Sunday, June 1, 2008

How to Throw A Pitcher on a Pottery Wheel

How to Throw A Pitcher on a Pottery Wheel
A Simple Clay Pitcher Made With A Potter's Wheel
This piece will test your skills in pottery throwing by converting a simple clay cylinder made on your potter's wheel into an elegant and useful pitcher.

Things You’ll Need:
Potter's Wheel

Clay Cylinder

A clay coil



Paint brush

Damp sponge

Throwing A Pitcher
Step 1:
Start with a centered and pulled clay cylinder on your potter's wheel. This guide is too advanced if you don't already know how to do this. Start up the wheel to a speed with which you are comfortable and cup the top third of the cylinder with your hands. This should begin to narrow the top of the cylinder.

Step 2:
Place the index and middle finger of both hands inside the cylinder and gently pull outward. This should give the pitcher a round body with an outward curving throat. Press down and outward on the very top lip to roll the lip over and reinforce it.

Step 3:
Use your fingernail or the tip of a knife to cut lines at regular intervals along the throat of the vessel. Your other hand should be on the inside of the pitcher to provide support and keep it from caving in. This step is purely ornamental and need not be done, but I find it helps give the piece a much needed sense of definition.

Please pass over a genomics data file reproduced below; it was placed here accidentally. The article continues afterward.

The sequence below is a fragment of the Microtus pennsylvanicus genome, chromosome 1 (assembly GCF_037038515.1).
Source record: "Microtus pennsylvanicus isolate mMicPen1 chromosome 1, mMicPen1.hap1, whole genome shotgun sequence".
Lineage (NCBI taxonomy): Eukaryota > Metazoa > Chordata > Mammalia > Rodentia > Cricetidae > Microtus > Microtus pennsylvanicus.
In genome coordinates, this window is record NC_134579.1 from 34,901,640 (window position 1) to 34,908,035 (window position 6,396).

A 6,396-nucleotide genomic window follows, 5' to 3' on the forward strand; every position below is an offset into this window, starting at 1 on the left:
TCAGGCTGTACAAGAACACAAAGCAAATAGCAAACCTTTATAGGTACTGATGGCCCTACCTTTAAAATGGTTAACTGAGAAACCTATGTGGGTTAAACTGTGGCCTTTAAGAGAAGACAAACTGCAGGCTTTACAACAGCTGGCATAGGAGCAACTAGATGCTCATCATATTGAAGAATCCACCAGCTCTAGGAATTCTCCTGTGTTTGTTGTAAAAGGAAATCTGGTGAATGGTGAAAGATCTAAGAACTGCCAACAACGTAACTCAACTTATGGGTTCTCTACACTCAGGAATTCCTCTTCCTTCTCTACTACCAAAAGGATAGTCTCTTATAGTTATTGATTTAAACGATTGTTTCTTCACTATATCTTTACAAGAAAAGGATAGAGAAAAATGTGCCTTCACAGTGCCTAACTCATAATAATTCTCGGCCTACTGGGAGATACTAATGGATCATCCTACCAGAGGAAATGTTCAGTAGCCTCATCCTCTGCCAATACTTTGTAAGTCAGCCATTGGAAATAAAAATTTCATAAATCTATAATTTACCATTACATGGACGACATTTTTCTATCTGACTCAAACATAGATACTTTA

Step 4:
Stop the wheel and press the first two fingers of the left hand against the outside of the vessel while the right index finger pulls the clay out between them. The clay should still be pliable enough to form a simple spout.

Step 5:
Take your coil of clay, which should be about as thick as your thumb and twice the length of the pot and cut the ends off so you have two completely flat ends. Rough and wet the clay of the vessel at the center of the pitcher's neck and the center of the body. Attach the coil to the two roughed spots to make your handle. Smooth the surrounding clay with a damp sponge.

Step 6:
After letting the pitcher dry for a few hours, use the paintbrush to apply the engobe in a decorative band around the base of the pitcher. Any other design you would wish to use is your choice, but the pitcher should have some sort of decoration in order to really look finished.

Tips & Warnings
If making a large pitcher, a ceramic adhesive at the points where the handle connects may be required to hold the weight of the handle. Depending on the type of clay used, you may have to glaze the interior and exterior of the pitcher if it's going to effectively hold liquid.
Some fired clay is too porous to hold liquids, make sure you know the properties of the kind you're using before starting.

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